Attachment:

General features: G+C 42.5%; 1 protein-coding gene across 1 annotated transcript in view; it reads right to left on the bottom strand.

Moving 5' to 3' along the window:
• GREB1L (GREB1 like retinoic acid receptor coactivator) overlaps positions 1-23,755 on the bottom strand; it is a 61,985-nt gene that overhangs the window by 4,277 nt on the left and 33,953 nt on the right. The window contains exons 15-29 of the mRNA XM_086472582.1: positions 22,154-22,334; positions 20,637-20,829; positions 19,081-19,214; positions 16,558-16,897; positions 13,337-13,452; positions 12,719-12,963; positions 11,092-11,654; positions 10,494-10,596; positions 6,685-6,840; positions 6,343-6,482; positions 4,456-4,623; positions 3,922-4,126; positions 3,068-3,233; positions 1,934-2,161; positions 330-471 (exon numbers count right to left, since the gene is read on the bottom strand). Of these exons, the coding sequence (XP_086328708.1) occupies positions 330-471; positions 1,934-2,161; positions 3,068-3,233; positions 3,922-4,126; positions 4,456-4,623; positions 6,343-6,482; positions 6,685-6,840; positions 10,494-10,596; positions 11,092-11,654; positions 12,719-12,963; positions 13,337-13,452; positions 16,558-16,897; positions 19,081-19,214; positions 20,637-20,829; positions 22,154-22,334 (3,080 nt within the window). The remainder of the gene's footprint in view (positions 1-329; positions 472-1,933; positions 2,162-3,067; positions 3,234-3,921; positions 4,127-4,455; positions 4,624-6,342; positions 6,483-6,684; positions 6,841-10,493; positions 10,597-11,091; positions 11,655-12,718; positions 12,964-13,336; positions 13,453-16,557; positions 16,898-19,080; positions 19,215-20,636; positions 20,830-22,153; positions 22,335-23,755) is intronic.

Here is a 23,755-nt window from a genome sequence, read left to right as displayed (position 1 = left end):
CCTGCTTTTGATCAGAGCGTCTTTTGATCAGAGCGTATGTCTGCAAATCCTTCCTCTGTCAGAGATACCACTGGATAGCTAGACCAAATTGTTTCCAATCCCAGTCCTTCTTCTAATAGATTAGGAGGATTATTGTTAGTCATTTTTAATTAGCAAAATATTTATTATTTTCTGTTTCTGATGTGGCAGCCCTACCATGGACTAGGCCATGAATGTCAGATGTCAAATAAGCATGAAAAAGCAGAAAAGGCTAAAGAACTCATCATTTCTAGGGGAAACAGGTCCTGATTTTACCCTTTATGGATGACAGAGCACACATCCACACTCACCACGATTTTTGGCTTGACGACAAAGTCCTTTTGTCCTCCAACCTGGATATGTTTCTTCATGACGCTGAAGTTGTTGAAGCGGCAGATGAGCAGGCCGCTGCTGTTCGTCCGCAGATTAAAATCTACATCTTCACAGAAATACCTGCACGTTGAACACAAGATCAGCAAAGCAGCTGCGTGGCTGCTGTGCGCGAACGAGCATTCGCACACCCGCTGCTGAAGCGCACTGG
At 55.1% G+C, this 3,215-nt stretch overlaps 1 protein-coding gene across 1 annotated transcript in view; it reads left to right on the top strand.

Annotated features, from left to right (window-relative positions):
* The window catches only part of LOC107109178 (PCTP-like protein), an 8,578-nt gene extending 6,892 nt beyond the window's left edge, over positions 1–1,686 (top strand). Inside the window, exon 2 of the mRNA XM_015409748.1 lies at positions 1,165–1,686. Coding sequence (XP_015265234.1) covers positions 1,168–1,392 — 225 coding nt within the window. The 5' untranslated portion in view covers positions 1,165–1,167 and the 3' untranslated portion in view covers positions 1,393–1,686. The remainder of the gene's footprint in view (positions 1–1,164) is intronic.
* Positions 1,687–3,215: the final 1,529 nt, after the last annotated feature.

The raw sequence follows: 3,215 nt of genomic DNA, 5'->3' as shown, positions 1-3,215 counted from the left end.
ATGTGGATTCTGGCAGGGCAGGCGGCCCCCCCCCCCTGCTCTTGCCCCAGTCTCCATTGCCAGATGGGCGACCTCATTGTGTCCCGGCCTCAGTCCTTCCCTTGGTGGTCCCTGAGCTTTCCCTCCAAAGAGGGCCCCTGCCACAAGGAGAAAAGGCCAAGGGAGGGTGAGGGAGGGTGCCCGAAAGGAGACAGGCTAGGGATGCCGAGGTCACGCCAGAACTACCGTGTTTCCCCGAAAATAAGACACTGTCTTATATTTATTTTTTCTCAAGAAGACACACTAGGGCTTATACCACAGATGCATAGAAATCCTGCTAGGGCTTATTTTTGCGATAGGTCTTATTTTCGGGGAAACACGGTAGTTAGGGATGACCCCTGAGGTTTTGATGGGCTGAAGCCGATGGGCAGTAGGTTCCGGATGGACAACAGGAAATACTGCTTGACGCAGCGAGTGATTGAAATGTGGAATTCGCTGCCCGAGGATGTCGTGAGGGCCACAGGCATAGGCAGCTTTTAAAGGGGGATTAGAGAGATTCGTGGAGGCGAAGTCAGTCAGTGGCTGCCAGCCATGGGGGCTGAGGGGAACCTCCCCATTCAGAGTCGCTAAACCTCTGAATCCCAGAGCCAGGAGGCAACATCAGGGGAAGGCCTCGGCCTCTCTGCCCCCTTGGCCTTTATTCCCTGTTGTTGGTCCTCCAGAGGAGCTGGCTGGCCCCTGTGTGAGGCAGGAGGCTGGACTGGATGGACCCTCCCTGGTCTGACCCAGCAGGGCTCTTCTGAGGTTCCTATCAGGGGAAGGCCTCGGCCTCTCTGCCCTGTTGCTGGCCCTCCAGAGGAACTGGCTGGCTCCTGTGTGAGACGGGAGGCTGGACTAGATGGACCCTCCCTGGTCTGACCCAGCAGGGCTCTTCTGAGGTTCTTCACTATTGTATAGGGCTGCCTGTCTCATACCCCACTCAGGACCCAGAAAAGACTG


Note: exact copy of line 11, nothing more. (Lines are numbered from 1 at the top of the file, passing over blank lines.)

ATGTGGATTCTGGCAGGGCAGGCGGCCCCCCCCCCCTGCTCTTGCCCCAGTCTCCATTGCCAGATGGGCGACCTCATTGTGTCCCGGCCTCAGTCCTTCCCTTGGTGGTCCCTGAGCTTTCCCTCCAAAGAGGGCCCCTGCCACAAGGAGAAAAGGCCAAGGGAGGGTGAGGGAGGGTGCCCGAAAGGAGACAGGCTAGGGATGCCGAGGTCACGCCAGAACTACCGTGTTTCCCCGAAAATAAGACACTGTCTTATATTTATTTTTTCTCAAGAAGACACACTAGGGCTTATACCACAGATGCATAGAAATCCTGCTAGGGCTTATTTTTGCGATAGGTCTTATTTTCGGGGAAACACGGTAGTTAGGGATGACCCCTGAGGTTTTGATGGGCTGAAGCCGATGGGCAGTAGGTTCCGGATGGACAACAGGAAATACTGCTTGACGCAGCGAGTGATTGAAATGTGGAATTCGCTGCCCGAGGATGTCGTGAGGGCCACAGGCATAGGCAGCTTTTAAAGGGGGATTAGAGAGATTCGTGGAGGCGAAGTCAGTCAGTGGCTGCCAGCCATGGGGGCTGAGGGGAACCTCCCCATTCAGAGTCGCTAAACCTCTGAATCCCAGAGCCAGGAGGCAACATCAGGGGAAGGCCTCGGCCTCTCTGCCCCCTTGGCCTTTATTCCCTGTTGTTGGTCCTCCAGAGGAGCTGGCTGGCCCCTGTGTGAGGCAGGAGGCTGGACTGGATGGACCCTCCCTGGTCTGACCCAGCAGGGCTCTTCTGAGGTTCCTATCAGGGGAAGGCCTCGGCCTCTCTGCCCTGTTGCTGGCCCTCCAGAGGAACTGGCTGGCTCCTGTGTGAGACGGGAGGCTGGACTAGATGGACCCTCCCTGGTCTGACCCAGCAGGGCTCTTCTGAGGTTCTTCACTATTGTATAGGGCTGCCTGTCTCATACCCCACTCAGGACCCAGAAAAGACTG